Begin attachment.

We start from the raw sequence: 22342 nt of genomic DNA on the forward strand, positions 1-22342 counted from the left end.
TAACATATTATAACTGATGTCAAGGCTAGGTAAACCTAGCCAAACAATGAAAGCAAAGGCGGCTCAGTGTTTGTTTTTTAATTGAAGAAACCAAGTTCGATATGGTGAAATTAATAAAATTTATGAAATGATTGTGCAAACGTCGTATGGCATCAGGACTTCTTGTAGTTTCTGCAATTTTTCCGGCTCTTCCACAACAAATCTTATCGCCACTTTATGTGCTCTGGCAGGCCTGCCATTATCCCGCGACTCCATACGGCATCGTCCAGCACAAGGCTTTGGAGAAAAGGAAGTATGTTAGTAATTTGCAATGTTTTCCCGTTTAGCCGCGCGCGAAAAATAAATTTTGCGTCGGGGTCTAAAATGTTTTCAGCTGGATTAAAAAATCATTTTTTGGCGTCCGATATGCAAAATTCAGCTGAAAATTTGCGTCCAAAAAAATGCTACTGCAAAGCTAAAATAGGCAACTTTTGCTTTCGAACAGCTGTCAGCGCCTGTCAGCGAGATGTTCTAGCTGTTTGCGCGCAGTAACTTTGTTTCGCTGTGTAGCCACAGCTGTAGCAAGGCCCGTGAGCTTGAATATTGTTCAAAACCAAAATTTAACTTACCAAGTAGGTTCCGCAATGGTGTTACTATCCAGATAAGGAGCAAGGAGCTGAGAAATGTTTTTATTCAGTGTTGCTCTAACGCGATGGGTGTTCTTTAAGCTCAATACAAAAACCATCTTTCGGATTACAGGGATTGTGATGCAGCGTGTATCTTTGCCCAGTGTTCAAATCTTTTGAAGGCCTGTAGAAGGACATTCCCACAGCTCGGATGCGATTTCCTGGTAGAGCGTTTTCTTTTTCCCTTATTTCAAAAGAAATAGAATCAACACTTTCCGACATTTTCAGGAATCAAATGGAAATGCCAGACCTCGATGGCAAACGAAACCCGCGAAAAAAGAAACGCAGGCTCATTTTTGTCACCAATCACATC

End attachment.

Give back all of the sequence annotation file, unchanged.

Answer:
We start from the raw sequence: 22342 nt of genomic DNA on the forward strand, positions 1-22342 counted from the left end.
TAACATATTATAACTGATGTCAAGGCTAGGTAAACCTAGCCAAACAATGAAAGCAAAGGCGGCTCAGTGTTTGTTTTTTAATTGAAGAAACCAAGTTCGATATGGTGAAATTAATAAAATTTATGAAATGATTGTGCAAACGTCGTATGGCATCAGGACTTCTTGTAGTTTCTGCAATTTTTCCGGCTCTTCCACAACAAATCTTATCGCCACTTTATGTGCTCTGGCAGGCCTGCCATTATCCCGCGACTCCATACGGCATCGTCCAGCACAAGGCTTTGGAGAAAAGGAAGTATGTTAGTAATTTGCAATGTTTTCCCGTTTAGCCGCGCGCGAAAAATAAATTTTGCGTCGGGGTCTAAAATGTTTTCAGCTGGATTAAAAAATCATTTTTTGGCGTCCGATATGCAAAATTCAGCTGAAAATTTGCGTCCAAAAAAATGCTACTGCAAAGCTAAAATAGGCAACTTTTGCTTTCGAACAGCTGTCAGCGCCTGTCAGCGAGATGTTCTAGCTGTTTGCGCGCAGTAACTTTGTTTCGCTGTGTAGCCACAGCTGTAGCAAGGCCCGTGAGCTTGAATATTGTTCAAAACCAAAATTTAACTTACCAAGTAGGTTCCGCAATGGTGTTACTATCCAGATAAGGAGCAAGGAGCTGAGAAATGTTTTTATTCAGTGTTGCTCTAACGCGATGGGTGTTCTTTAAGCTCAATACAAAAACCATCTTTCGGATTACAGGGATTGTGATGCAGCGTGTATCTTTGCCCAGTGTTCAAATCTTTTGAAGGCCTGTAGAAGGACATTCCCACAGCTCGGATGCGATTTCCTGGTAGAGCGTTTTCTTTTTCCCTTATTTCAAAAGAAATAGAATCAACACTTTCCGACATTTTCAGGAATCAAATGGAAATGCCAGACCTCGATGGCAAACGAAACCCGCGAAAAAAGAAACGCAGGCTCATTTTTGTCACCAATCACATC